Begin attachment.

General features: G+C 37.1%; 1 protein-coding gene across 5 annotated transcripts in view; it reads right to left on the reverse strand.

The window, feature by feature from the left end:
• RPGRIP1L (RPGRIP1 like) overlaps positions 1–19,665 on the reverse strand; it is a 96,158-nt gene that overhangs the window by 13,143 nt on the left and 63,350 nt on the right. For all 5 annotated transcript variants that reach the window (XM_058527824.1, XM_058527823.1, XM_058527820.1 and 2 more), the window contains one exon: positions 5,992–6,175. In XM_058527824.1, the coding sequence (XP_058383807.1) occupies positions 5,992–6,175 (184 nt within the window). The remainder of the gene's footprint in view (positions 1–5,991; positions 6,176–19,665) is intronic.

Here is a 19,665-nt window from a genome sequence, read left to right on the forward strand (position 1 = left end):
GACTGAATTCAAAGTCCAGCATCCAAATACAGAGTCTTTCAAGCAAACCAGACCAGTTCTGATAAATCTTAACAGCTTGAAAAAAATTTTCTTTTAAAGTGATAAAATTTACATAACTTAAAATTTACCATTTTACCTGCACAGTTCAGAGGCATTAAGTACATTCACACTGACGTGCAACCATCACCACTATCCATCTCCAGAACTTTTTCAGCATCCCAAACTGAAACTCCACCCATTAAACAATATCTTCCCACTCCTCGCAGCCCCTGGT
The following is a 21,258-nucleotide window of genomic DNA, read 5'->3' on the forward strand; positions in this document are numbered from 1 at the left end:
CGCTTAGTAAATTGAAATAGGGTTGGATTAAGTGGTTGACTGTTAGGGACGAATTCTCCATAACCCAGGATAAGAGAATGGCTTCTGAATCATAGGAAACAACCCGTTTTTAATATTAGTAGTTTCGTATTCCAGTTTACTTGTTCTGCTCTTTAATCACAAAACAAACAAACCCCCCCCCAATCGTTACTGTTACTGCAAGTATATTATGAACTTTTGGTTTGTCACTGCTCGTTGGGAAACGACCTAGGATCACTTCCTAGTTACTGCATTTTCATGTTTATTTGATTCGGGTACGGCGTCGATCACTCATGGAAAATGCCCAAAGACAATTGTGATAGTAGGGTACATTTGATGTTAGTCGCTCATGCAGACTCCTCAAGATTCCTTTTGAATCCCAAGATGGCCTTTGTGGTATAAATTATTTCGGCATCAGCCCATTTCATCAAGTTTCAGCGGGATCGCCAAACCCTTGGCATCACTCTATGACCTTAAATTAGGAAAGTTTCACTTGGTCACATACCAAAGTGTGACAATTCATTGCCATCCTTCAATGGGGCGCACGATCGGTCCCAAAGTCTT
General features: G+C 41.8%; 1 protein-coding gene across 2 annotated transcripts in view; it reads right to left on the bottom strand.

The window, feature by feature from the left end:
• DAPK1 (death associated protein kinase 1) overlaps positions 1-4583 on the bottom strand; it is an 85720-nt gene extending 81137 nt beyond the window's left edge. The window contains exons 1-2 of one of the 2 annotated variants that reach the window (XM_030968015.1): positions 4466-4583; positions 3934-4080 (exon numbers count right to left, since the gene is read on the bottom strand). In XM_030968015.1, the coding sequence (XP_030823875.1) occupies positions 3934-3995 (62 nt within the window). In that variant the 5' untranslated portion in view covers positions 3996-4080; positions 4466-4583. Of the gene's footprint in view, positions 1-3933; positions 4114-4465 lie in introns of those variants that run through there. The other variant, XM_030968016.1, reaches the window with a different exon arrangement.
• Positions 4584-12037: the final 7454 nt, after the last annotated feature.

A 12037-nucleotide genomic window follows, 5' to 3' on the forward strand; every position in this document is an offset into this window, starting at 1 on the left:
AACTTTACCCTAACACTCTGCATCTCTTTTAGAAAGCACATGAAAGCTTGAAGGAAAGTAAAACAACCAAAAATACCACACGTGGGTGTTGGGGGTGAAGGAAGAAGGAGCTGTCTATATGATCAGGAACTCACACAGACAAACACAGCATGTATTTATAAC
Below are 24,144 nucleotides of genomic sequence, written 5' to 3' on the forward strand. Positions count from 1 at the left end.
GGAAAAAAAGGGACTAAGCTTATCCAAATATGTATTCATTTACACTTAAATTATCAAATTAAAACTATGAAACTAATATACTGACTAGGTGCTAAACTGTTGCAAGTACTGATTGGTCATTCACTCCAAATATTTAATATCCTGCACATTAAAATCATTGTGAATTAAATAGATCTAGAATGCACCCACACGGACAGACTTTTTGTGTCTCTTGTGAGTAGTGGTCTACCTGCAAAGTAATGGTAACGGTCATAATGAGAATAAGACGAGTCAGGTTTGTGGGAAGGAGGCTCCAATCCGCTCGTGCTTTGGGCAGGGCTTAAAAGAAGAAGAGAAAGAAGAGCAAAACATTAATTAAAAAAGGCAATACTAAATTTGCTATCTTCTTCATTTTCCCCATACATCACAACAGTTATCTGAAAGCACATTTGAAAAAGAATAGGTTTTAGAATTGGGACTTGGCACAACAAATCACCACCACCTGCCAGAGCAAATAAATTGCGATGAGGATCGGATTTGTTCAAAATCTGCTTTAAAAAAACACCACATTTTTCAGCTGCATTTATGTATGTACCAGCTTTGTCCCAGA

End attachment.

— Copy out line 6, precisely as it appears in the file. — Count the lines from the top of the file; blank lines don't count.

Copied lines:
The following is a 21,258-nucleotide window of genomic DNA, read 5'->3' on the forward strand; positions in this document are numbered from 1 at the left end: